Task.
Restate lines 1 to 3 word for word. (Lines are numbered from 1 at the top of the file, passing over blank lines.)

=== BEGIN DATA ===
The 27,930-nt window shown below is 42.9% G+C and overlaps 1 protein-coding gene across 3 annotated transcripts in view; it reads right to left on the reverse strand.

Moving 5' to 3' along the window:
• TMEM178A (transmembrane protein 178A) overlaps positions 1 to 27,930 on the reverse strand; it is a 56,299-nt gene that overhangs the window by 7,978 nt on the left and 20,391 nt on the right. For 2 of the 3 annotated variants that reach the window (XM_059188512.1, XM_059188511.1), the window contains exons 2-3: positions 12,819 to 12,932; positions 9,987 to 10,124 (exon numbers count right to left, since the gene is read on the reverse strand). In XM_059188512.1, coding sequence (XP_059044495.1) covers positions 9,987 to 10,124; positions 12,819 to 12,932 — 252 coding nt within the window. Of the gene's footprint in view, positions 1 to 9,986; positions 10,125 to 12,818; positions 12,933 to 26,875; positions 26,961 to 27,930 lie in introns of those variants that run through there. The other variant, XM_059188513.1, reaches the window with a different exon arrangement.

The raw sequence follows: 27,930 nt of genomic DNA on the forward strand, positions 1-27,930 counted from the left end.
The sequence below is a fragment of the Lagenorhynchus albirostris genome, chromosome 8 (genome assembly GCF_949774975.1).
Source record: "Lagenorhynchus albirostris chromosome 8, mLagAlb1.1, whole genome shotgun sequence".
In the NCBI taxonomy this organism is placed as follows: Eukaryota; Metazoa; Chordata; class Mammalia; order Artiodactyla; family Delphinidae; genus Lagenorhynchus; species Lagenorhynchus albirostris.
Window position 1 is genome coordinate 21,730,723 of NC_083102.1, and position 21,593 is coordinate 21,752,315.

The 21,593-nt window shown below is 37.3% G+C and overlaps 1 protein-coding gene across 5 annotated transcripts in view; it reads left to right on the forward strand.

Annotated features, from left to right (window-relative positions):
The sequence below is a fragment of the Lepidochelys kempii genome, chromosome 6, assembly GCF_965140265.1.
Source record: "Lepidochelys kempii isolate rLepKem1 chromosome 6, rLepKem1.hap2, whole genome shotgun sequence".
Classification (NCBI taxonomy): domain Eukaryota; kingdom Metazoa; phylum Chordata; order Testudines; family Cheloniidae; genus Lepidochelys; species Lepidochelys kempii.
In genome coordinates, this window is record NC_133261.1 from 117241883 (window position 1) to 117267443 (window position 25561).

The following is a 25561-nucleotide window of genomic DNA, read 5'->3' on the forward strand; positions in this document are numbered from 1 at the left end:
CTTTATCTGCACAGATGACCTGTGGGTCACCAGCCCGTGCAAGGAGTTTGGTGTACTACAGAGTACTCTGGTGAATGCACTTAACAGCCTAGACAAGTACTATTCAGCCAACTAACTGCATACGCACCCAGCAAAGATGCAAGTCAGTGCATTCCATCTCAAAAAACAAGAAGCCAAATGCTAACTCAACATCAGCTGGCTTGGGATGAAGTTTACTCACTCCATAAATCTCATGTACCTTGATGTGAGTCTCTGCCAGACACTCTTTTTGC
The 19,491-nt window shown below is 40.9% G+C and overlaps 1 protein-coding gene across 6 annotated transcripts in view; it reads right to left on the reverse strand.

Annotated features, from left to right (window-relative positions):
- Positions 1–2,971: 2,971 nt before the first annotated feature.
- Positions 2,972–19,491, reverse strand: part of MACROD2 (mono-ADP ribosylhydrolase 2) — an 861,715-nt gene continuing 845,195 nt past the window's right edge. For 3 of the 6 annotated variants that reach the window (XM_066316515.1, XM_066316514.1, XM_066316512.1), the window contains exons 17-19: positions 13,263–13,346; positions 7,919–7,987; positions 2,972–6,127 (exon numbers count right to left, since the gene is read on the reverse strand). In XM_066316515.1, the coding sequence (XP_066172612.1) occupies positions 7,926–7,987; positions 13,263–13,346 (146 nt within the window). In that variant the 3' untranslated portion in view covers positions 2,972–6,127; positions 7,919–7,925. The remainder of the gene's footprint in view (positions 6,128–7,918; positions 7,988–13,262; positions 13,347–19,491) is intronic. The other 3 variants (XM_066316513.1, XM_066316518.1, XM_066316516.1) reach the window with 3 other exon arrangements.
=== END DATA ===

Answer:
The 27,930-nt window shown below is 42.9% G+C and overlaps 1 protein-coding gene across 3 annotated transcripts in view; it reads right to left on the reverse strand.

Moving 5' to 3' along the window:
• TMEM178A (transmembrane protein 178A) overlaps positions 1 to 27,930 on the reverse strand; it is a 56,299-nt gene that overhangs the window by 7,978 nt on the left and 20,391 nt on the right. For 2 of the 3 annotated variants that reach the window (XM_059188512.1, XM_059188511.1), the window contains exons 2-3: positions 12,819 to 12,932; positions 9,987 to 10,124 (exon numbers count right to left, since the gene is read on the reverse strand). In XM_059188512.1, coding sequence (XP_059044495.1) covers positions 9,987 to 10,124; positions 12,819 to 12,932 — 252 coding nt within the window. Of the gene's footprint in view, positions 1 to 9,986; positions 10,125 to 12,818; positions 12,933 to 26,875; positions 26,961 to 27,930 lie in introns of those variants that run through there. The other variant, XM_059188513.1, reaches the window with a different exon arrangement.